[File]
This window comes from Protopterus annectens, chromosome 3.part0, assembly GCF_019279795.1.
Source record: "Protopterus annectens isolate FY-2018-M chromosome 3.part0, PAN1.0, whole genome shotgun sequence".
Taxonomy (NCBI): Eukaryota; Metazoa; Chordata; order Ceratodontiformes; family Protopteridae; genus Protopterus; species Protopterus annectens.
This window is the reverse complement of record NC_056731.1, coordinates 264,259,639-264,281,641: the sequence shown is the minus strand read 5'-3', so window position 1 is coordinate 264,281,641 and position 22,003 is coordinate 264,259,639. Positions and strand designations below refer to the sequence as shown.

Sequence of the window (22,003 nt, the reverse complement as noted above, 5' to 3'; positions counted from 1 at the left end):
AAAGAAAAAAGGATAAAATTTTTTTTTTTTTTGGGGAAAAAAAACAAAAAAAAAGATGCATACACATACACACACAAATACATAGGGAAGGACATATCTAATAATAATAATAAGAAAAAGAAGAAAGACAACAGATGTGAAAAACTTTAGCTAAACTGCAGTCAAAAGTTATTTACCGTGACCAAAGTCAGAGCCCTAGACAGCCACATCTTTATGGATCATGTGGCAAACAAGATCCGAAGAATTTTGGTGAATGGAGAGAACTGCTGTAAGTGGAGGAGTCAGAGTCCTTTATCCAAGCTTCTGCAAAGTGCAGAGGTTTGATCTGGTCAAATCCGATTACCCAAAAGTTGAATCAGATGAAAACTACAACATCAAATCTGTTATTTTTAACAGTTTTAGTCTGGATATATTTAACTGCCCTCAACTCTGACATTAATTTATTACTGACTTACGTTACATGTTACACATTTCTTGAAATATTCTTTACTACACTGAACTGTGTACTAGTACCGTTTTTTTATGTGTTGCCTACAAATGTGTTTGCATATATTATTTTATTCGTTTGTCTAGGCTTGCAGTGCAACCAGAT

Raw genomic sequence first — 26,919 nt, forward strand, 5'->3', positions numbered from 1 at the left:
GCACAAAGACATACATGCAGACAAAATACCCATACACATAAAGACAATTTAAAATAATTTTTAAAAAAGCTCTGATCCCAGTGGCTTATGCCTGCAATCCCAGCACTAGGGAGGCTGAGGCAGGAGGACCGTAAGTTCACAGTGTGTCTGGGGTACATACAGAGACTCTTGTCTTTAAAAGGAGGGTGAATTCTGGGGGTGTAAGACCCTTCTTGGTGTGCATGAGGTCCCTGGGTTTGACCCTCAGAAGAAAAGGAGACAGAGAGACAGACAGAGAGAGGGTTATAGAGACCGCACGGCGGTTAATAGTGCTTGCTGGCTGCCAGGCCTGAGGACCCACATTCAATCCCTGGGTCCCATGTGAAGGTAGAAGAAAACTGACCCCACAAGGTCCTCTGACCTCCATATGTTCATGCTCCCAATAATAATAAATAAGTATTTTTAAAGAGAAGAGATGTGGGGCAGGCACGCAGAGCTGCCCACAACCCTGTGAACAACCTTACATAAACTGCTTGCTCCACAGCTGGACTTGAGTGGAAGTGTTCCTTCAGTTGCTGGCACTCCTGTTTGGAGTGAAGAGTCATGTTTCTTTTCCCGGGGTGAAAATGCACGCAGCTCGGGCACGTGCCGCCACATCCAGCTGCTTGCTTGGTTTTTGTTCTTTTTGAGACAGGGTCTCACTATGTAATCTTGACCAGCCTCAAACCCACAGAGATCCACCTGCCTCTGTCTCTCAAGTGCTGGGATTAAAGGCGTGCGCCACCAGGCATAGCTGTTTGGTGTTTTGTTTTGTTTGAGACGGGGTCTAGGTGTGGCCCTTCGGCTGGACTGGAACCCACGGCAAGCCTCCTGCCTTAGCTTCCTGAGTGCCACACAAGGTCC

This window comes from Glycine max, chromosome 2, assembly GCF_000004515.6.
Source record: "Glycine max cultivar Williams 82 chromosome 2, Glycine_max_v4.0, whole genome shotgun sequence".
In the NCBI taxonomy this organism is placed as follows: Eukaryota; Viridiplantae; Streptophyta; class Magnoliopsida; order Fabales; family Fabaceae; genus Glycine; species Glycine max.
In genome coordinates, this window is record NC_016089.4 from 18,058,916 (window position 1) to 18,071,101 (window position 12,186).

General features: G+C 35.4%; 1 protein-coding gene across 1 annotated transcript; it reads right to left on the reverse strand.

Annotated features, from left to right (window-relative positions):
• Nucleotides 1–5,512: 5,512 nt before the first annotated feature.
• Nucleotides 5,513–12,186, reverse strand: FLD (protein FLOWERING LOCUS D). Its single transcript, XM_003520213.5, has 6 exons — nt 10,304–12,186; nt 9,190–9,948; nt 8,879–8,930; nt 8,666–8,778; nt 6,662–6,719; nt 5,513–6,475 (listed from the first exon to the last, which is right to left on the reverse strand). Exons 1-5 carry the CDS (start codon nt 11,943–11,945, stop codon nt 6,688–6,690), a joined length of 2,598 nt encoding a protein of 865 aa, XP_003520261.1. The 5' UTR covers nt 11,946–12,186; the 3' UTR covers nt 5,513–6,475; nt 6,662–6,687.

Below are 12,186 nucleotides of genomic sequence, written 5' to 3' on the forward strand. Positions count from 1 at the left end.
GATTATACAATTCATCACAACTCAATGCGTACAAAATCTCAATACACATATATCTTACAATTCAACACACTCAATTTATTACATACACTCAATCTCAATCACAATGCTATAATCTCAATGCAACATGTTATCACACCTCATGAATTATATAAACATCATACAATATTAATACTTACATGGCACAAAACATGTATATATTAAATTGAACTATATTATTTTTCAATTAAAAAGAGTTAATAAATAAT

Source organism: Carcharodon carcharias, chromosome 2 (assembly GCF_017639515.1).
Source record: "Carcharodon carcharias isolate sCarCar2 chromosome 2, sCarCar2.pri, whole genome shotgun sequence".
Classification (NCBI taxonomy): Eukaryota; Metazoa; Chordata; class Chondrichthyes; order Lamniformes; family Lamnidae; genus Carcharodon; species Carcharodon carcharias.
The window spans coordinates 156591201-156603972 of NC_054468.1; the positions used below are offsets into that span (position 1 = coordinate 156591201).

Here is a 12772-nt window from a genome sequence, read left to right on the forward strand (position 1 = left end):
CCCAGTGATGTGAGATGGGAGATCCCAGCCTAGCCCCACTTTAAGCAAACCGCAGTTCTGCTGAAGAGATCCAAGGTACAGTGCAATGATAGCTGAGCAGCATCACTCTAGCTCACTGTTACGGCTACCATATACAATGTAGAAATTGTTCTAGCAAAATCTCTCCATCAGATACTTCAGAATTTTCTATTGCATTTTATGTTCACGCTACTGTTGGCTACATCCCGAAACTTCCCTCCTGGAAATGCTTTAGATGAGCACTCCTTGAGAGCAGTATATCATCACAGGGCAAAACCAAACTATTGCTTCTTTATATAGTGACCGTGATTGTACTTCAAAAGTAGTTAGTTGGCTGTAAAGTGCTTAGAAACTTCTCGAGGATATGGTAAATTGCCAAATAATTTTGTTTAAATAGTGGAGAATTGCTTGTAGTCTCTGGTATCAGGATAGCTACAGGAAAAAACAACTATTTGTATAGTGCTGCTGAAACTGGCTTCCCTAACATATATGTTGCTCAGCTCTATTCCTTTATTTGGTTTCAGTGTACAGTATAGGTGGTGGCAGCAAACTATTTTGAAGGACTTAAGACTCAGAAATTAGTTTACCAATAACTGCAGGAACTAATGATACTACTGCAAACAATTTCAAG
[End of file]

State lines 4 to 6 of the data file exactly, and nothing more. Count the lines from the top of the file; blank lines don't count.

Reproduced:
This window is the reverse complement of record NC_056731.1, coordinates 264,259,639-264,281,641: the sequence shown is the minus strand read 5'-3', so window position 1 is coordinate 264,281,641 and position 22,003 is coordinate 264,259,639. Positions and strand designations below refer to the sequence as shown.

Sequence of the window (22,003 nt, the reverse complement as noted above, 5' to 3'; positions counted from 1 at the left end):
AAAGAAAAAAGGATAAAATTTTTTTTTTTTTTGGGGAAAAAAAACAAAAAAAAAGATGCATACACATACACACACAAATACATAGGGAAGGACATATCTAATAATAATAATAAGAAAAAGAAGAAAGACAACAGATGTGAAAAACTTTAGCTAAACTGCAGTCAAAAGTTATTTACCGTGACCAAAGTCAGAGCCCTAGACAGCCACATCTTTATGGATCATGTGGCAAACAAGATCCGAAGAATTTTGGTGAATGGAGAGAACTGCTGTAAGTGGAGGAGTCAGAGTCCTTTATCCAAGCTTCTGCAAAGTGCAGAGGTTTGATCTGGTCAAATCCGATTACCCAAAAGTTGAATCAGATGAAAACTACAACATCAAATCTGTTATTTTTAACAGTTTTAGTCTGGATATATTTAACTGCCCTCAACTCTGACATTAATTTATTACTGACTTACGTTACATGTTACACATTTCTTGAAATATTCTTTACTACACTGAACTGTGTACTAGTACCGTTTTTTTATGTGTTGCCTACAAATGTGTTTGCATATATTATTTTATTCGTTTGTCTAGGCTTGCAGTGCAACCAGAT